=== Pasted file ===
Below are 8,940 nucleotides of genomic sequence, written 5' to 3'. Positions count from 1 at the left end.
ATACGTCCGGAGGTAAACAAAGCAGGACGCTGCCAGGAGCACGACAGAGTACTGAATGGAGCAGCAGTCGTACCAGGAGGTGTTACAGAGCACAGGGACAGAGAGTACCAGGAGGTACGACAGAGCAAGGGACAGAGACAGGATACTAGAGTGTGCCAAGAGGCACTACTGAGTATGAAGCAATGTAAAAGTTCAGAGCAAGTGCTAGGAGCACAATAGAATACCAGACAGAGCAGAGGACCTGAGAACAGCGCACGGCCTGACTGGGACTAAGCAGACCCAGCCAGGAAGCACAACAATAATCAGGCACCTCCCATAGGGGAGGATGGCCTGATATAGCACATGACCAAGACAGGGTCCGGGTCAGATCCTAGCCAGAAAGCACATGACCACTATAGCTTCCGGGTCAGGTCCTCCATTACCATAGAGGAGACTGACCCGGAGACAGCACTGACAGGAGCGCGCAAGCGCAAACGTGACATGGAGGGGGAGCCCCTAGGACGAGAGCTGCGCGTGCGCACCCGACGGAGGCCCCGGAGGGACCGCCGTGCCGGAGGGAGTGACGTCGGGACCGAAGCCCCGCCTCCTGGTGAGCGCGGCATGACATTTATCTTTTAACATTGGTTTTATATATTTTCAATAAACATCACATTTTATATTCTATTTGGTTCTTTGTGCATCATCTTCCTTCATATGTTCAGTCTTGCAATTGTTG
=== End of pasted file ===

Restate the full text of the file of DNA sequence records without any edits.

Below are 8,940 nucleotides of genomic sequence, written 5' to 3'. Positions count from 1 at the left end.
ATACGTCCGGAGGTAAACAAAGCAGGACGCTGCCAGGAGCACGACAGAGTACTGAATGGAGCAGCAGTCGTACCAGGAGGTGTTACAGAGCACAGGGACAGAGAGTACCAGGAGGTACGACAGAGCAAGGGACAGAGACAGGATACTAGAGTGTGCCAAGAGGCACTACTGAGTATGAAGCAATGTAAAAGTTCAGAGCAAGTGCTAGGAGCACAATAGAATACCAGACAGAGCAGAGGACCTGAGAACAGCGCACGGCCTGACTGGGACTAAGCAGACCCAGCCAGGAAGCACAACAATAATCAGGCACCTCCCATAGGGGAGGATGGCCTGATATAGCACATGACCAAGACAGGGTCCGGGTCAGATCCTAGCCAGAAAGCACATGACCACTATAGCTTCCGGGTCAGGTCCTCCATTACCATAGAGGAGACTGACCCGGAGACAGCACTGACAGGAGCGCGCAAGCGCAAACGTGACATGGAGGGGGAGCCCCTAGGACGAGAGCTGCGCGTGCGCACCCGACGGAGGCCCCGGAGGGACCGCCGTGCCGGAGGGAGTGACGTCGGGACCGAAGCCCCGCCTCCTGGTGAGCGCGGCATGACATTTATCTTTTAACATTGGTTTTATATATTTTCAATAAACATCACATTTTATATTCTATTTGGTTCTTTGTGCATCATCTTCCTTCATATGTTCAGTCTTGCAATTGTTG